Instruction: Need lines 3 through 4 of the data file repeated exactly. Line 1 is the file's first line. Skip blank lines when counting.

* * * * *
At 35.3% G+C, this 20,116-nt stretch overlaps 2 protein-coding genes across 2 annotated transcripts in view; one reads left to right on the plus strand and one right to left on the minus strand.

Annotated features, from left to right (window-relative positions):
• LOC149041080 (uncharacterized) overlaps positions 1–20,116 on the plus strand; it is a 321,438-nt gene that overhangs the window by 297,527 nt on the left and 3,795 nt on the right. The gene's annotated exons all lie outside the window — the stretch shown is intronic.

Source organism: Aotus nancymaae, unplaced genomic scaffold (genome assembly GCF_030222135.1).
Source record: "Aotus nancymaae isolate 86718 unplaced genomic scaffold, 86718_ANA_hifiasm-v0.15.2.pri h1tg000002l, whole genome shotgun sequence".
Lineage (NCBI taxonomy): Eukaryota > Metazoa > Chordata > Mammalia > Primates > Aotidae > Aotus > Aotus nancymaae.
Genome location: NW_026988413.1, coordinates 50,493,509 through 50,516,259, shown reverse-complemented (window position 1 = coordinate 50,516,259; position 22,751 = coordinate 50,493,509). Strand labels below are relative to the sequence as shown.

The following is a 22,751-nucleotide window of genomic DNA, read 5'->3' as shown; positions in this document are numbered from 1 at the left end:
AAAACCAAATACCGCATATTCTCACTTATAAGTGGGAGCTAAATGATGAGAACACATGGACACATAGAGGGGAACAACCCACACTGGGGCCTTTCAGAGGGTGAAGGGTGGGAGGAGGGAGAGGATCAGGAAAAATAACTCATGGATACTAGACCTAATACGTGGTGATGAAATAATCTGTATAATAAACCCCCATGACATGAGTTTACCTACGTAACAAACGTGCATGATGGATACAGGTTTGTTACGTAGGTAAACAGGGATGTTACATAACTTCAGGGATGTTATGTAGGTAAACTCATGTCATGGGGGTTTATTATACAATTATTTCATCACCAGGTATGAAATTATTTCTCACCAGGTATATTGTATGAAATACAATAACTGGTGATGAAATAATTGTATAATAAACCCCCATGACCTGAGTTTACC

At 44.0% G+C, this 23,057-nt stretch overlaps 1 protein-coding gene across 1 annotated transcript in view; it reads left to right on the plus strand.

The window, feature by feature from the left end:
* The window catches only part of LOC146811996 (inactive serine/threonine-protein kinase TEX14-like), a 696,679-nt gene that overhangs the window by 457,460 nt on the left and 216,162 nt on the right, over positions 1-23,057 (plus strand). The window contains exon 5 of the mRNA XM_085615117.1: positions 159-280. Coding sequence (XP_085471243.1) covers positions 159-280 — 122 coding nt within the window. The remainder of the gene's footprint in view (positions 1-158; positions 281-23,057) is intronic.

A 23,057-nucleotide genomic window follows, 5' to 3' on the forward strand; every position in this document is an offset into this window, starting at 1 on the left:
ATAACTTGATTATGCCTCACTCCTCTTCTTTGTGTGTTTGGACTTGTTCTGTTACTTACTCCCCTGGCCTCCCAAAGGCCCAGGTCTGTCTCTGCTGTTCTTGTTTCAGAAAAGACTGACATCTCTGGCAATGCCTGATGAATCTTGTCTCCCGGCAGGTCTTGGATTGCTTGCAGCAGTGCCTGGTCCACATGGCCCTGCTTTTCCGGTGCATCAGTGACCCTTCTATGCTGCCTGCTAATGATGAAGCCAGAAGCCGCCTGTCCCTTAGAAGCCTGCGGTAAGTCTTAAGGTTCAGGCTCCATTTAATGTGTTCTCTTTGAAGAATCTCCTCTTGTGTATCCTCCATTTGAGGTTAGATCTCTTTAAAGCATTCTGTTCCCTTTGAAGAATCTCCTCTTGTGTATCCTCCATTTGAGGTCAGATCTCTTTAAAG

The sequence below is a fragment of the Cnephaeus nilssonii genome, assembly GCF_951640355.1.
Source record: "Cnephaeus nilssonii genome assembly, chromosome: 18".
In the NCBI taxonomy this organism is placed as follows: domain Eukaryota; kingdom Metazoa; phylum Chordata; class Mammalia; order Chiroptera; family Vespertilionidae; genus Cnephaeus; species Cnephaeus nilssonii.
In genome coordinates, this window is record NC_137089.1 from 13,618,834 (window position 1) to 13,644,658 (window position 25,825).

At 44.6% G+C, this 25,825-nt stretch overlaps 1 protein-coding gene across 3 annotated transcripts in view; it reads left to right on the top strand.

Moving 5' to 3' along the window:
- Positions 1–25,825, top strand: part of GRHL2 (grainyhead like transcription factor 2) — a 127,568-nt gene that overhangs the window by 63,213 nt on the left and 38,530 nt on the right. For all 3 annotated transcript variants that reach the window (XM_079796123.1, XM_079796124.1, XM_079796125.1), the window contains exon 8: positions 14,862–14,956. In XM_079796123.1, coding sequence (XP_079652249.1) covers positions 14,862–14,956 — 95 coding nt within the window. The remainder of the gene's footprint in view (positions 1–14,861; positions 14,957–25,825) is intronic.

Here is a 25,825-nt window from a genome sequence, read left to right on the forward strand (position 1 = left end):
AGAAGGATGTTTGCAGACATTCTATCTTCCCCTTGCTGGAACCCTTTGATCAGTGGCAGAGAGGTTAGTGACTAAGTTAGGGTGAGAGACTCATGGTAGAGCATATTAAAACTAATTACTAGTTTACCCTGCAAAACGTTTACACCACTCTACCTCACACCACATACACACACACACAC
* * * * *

• LOC149041080 (uncharacterized) overlaps positions 1–20,116 on the plus strand; it is a 321,438-nt gene that overhangs the window by 297,527 nt on the left and 3,795 nt on the right. The gene's annotated exons all lie outside the window — the stretch shown is intronic.

Source organism: Aotus nancymaae, unplaced genomic scaffold (genome assembly GCF_030222135.1).